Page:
Plates B,C. The J Catheter in the left upper PV
The J catheter was tested in animals were local electrogram amplitude recordings and pacing thresholds were recorded before and after each RF application (55 °C for 1 min) from the distal ablating and ring electrodes. After each circumferential ablation, the intra-PV electrical activity was measured by rotating the catheter within the vein using the proximal recording electrodes on the catheter. PV isolation required 8-11 lesions. Pacing thresholds increased from 3.9±2.1 to 6.1±4.0 mA (84% increase, p<0.0001). P-wave amplitudes decreased from 2.0±1.5 to 1.1±1.2 mV (45% decrease, p<0.001). At the completion of the isolation, no PV potentials were recorded. Post-ablation burst pacing could not induce AF or atrial tachycardia. No PV stenosis was found with any of the lesions likely related to application of the RF lesion in the left atrial tissues.30
This simple modification of the current ablation catheters can easily create circumferential lesions around the PVs and is effective and easy to use. It defines its anatomical position around the PVs and has the potential to reduce both ablation time and radiation exposure without decreasing efficacy of AF ablation and without increasing the current catheter cost.
An additional example of a catheter that is designed to specifically isolate the PV ostia corkscrew shape is shown in Figure 3. This catheter is equipped with 4 12 mm coil electrodes, with two thermistors placed at the edges of each coil to regulate the RF power, adjusting to the maximal sensed temperature from each thermistor.31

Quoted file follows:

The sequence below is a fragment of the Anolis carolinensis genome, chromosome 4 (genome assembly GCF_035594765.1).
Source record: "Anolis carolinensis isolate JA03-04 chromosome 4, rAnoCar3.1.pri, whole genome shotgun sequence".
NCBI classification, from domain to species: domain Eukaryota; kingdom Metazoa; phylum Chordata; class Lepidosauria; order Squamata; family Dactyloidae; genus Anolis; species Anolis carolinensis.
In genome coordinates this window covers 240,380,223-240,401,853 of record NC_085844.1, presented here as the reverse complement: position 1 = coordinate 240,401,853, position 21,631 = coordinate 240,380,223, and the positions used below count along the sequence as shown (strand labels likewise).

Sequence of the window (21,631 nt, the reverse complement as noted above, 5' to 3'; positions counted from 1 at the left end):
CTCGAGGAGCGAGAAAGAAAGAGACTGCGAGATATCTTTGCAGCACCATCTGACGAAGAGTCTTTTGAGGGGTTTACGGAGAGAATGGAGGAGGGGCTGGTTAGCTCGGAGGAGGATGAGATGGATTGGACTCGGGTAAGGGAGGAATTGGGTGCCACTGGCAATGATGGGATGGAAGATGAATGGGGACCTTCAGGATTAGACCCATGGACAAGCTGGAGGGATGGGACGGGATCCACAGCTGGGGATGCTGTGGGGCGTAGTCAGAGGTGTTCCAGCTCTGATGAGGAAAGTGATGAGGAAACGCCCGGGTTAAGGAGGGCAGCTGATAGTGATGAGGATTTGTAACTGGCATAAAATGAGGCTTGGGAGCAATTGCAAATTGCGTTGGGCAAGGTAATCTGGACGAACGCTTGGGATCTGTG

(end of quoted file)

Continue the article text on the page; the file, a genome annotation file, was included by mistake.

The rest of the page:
PV ostia spiral catheter31
The ablation catheter is introduced into the PVs via a 9 F sheath. Once the tip of the catheter is in the PV, the sheath is withdrawn while maintaining the catheter position in the PV. As shown below, the spiral catheter expands within the vein and the coil electrodes are embedded within and under the orifice of the PV figure 4.
Spiral catheter in Pulmonary veins
The spiral catheter was tested in animals to assess the safety and efficacy of placing circumferential lesions around the PVs. Lesion efficacy was assessed with pre- and post-ablation changes in pacing threshold, intra-PV electrogram amplitude measurements, PV angiography and intra-PV ultrasound. All of these measurements were taken pre/post ablation and during the final study following 2.5 months of recovery. RF energy was delivered in the temperature control mode and power was delivered to one electrode at the time. Pre-ablation pacing threshold and P-wave amplitude were measured on each electrode Figure 5. Intracardiac Echocardiography (ICE) was used to measure PV diameter before and immediately after ablation. Pulmonary angiography was performed in two perpendicular projections (LAO and RAO) before and after ablation, and during the final study. Transthoracic echocardiography (ECHO) and pulsed Doppler evaluation of left atrial (LA) size and mitral flow was performed before and one month after ablation. Detailed histological evaluation was then performed using H&E and trichrome staining . The average temperature reached was 72 ± 3.6°C. The average power to reach the desired temperature was 23.6 ± 5 Watts applied for 118 ± 8 sec. No perforations, pericardial or plural effusion, or hemorrhage occurred with the use of this technique. LA size, transmitral flow, and PV Doppler flow patterns did not change one month post-ablation. In 11/13 PVs the amplitude of the local electrograms was reduced by 40% (p<0.01), and the pacing threshold increased from 6.9 ± 3.1 mA to more than 10 mA (p<0.04). No visible PV narrowing was seen during final PV angiography. PV circumferential lesions were documented in PVs and no PV stenosis was documented post mortem. However, to create a circular PV isolation lesion the catheter has to be rotated to a different position to create a circumferential lesion.